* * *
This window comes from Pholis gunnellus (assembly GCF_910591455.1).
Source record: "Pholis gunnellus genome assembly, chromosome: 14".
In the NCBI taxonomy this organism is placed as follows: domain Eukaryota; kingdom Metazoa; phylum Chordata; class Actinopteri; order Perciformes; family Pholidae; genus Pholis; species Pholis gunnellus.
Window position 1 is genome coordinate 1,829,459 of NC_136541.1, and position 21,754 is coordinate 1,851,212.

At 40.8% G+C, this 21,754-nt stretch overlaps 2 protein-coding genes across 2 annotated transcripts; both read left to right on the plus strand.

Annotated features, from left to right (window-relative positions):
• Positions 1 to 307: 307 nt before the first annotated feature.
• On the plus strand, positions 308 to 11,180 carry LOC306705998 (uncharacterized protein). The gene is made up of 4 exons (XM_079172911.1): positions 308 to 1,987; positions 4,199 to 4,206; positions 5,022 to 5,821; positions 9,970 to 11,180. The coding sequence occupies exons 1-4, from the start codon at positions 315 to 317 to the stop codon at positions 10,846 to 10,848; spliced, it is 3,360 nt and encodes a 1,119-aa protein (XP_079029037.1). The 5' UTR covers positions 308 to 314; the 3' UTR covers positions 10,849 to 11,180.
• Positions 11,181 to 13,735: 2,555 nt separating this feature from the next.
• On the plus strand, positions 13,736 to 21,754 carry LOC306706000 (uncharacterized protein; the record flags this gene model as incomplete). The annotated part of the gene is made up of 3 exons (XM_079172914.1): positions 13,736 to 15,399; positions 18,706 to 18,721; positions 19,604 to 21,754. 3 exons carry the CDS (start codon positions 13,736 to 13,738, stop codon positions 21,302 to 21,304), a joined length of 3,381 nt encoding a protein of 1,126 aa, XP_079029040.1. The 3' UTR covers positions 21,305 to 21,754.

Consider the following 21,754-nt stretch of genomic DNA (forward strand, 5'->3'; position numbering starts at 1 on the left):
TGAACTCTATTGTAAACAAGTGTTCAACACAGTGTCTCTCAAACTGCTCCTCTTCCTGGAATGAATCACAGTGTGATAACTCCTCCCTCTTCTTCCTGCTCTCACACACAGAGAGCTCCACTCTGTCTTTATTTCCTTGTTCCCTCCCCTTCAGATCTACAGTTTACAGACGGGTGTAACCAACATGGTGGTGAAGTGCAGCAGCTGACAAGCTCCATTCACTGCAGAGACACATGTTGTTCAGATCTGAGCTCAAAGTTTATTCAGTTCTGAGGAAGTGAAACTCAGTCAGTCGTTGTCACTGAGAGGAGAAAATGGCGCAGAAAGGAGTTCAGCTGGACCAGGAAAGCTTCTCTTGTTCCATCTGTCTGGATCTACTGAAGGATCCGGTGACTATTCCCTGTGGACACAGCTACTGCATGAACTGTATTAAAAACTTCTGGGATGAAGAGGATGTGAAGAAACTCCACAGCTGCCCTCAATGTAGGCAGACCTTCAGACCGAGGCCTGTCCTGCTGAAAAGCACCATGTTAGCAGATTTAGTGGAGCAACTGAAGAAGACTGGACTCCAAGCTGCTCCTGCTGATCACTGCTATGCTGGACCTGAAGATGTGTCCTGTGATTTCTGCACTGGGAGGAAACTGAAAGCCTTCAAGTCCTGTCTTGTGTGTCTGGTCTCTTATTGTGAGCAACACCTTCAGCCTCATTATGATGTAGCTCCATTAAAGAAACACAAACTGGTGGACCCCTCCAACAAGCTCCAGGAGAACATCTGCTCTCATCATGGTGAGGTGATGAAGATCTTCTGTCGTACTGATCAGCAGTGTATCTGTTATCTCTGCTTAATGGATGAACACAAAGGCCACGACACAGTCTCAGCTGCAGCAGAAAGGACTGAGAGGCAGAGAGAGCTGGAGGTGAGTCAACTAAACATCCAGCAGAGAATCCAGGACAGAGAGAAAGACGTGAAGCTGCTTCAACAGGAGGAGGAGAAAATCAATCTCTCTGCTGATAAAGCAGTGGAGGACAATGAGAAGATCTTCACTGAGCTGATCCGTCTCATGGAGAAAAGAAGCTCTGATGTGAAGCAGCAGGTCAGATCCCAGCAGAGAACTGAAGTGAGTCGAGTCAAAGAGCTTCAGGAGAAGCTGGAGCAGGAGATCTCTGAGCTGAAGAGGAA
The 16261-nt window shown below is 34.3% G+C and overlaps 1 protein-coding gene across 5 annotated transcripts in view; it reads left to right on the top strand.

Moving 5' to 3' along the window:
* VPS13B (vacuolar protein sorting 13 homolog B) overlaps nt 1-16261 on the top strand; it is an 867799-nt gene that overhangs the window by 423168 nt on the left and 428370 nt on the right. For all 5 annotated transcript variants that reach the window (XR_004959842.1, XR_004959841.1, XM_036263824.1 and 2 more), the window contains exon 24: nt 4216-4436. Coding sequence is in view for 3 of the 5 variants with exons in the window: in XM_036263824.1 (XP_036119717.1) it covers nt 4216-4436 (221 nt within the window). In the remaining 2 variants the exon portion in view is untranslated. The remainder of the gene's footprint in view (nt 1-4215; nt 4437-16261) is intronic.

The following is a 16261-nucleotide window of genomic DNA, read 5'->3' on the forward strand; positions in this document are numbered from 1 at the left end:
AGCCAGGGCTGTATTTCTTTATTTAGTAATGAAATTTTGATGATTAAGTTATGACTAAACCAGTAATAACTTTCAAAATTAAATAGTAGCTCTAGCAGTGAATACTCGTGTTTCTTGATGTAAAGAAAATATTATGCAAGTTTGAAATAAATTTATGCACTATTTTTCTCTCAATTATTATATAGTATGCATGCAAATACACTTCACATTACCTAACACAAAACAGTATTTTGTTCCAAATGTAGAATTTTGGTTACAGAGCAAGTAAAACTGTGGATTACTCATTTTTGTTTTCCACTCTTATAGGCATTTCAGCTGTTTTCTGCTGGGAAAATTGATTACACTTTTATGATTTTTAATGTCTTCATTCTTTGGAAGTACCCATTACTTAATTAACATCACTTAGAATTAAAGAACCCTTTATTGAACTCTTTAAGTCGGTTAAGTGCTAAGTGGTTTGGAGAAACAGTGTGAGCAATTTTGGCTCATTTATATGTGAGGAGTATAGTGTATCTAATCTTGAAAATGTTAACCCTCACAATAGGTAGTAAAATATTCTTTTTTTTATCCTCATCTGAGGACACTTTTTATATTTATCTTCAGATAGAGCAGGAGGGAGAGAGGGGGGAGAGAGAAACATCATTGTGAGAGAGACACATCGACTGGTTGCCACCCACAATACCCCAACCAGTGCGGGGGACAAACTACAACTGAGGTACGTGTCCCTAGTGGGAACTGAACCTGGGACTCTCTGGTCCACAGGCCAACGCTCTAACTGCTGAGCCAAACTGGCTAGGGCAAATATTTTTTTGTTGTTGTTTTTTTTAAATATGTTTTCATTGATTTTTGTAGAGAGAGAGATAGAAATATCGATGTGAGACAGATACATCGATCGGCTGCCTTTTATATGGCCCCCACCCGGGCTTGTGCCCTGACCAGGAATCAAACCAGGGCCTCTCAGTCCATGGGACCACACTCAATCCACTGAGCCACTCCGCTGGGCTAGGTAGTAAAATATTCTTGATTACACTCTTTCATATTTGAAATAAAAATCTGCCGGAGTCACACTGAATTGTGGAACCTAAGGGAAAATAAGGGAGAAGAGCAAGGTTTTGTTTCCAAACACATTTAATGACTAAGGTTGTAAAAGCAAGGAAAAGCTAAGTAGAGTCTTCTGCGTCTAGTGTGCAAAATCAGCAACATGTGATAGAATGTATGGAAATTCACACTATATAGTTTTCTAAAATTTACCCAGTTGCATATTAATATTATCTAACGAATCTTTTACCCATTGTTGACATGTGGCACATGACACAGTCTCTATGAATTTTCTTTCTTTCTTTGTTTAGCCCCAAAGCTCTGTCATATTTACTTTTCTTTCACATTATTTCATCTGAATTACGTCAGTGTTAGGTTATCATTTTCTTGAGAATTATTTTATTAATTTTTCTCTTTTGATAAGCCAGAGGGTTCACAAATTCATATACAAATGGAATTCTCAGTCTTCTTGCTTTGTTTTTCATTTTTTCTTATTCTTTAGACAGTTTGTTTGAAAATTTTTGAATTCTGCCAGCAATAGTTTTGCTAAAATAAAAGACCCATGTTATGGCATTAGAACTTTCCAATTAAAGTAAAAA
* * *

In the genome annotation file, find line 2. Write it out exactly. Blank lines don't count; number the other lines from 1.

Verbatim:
Source record: "Pholis gunnellus genome assembly, chromosome: 14".